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Osprey or TravelPro

I'm trying to decide between 2 bags for international carry on. The Osprey Meridian 60 (convertible rolling backpack - so straps and wheels) and the Travelpro Tourlite 21" (spinner). The bag I took to Italy was a bust - just not enough room and hard to maneuver.

I have some back issues so need to be able to roll when feasible but I can take it to my back for short periods if needed (like cobblestones, trains, stairs). The Osprey will do both - Travelpro won't. I have good experience with Travelpro domestically but the Osprey is getting good reviews. Anyone have experience with one of these options? (My budget caps at $350 so no Tumi or B&R suggestions please)

Posted by
851 posts

I took one trip with the Meridian and returned it to REI—just not my style. I found the zip-on daypack to be more trouble than I needed. That is, a good travel backpack and separate daypack would have been better. And I don’t need wheels these days ( although that my change!)

However, the pack itself was built to last (osprey!) and the roller-to-pack conversion was competently functional.

If you can get to one, you want to make sure the shoulder straps work for your torso. The whole system with the pack attached is quite deep.

Posted by
3789 posts

Do you intend to take these as carry on? If so, the weight could become problematic given that they weigh 8 and 7 pounds respectively. If you have any European airline flights, they are not as generous as North America.The Meridian states it is only 9 inches deep but given the views when worn, that looks highly unlikely to maintain as a fully packed bag.
I don't mean to criticize choice, just offer things to consider. Luggage, IMO, is a personal choice, and I don't think there is ever 'the perfect bag', but I do notice these 2 items to consider. Certainly TravelPro is popular here.

Posted by
1018 posts

The Osprey Meridian 60 L is 1/2 in too tall, and would not be considered to be a carryon for many International carriers. While most US carriers allow 22 in bag height, many European carriers do not. Likewise, it may be that the Travelpro is also too tall. While it is listed as a 21" spinner, the 21" doesn't include the wheels, which add more height. Go to the store (REI is a good source) armed with a ruler. Otherwise, you may wind up sized out of carryon with both bags.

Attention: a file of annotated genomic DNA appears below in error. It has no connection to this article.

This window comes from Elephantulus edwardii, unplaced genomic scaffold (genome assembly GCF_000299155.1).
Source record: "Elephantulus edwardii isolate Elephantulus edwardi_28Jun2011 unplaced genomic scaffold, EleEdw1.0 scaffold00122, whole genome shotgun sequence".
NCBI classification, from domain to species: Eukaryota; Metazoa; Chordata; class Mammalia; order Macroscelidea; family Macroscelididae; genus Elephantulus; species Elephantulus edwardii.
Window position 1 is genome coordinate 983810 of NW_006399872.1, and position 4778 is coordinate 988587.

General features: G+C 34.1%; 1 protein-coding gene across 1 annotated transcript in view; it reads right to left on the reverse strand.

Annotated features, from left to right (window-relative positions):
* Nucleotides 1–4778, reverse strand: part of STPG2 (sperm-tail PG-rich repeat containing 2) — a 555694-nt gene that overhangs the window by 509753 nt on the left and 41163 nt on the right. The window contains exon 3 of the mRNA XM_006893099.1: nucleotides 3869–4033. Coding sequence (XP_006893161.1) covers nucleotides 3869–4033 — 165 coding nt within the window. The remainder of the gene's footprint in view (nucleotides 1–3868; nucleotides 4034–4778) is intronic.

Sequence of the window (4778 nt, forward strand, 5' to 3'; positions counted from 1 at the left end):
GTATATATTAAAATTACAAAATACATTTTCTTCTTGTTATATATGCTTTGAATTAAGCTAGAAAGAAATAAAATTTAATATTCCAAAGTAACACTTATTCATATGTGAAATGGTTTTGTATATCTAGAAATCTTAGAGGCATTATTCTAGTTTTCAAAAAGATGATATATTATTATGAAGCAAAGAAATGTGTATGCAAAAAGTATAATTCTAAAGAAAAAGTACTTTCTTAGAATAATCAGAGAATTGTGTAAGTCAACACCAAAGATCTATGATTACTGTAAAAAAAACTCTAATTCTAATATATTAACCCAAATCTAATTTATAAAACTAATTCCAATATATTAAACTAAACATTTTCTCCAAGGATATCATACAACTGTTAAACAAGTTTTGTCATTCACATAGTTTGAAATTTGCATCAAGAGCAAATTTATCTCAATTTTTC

Here is a guide to airline carryon requirements. https://www.ebags.com/BuyingGuides/luggage-and-travel/carry-on-luggage-size

Posted by
707 posts

60 L is a big bag, whether you have it on your back or on wheels. As mentioned, it may not qualify as carry-on size, and it may not qualify as carry-on weight... With back issues you will still need to consider how well you will be able to lift your rolly bag or backpack into an overhead compartment on trains/planes. You don't mention the dimensions/weight of the failed bag from your the last Italian trip, but can you find something with a bit more room, but less than 60l? Alternatively, get a 40-45L rolly bag and a lightweight 20L backpack (with an added strap to hold it onto the rolly bag handle sometimes) so that each can be handled separately.

Posted by
851 posts

Y’all need to look up the Osprey Meridian before declaring it’s too big. The Meridian is a two-part unit. The main bag is a standard, carryon size, approximately 38-42 liter wheeled bag. It has a detachable 18-22 liter daypack.

Posted by
1018 posts

After doing the numbers, the biggest bag I could find from Osprey that would fit the 21 1/2 limit of Air Canada, Air France, and others is the Osprey Ozone 42L which measures in at 21.5 inches in height. It's a tight fit, and some retailers, including REI, say that it's 21.7 inches tall. If the gate agent can optically measure within 2 1/10ths of an inch, she is better than I am. My Stanley tape rule says it's 21 and 1/2 inches tall, so that's the number I am sticking with.

EDITED to add that the pull handle is a T style handle, rather than the double style metal grip. This may be a deal killer for some.

Posted by
54 posts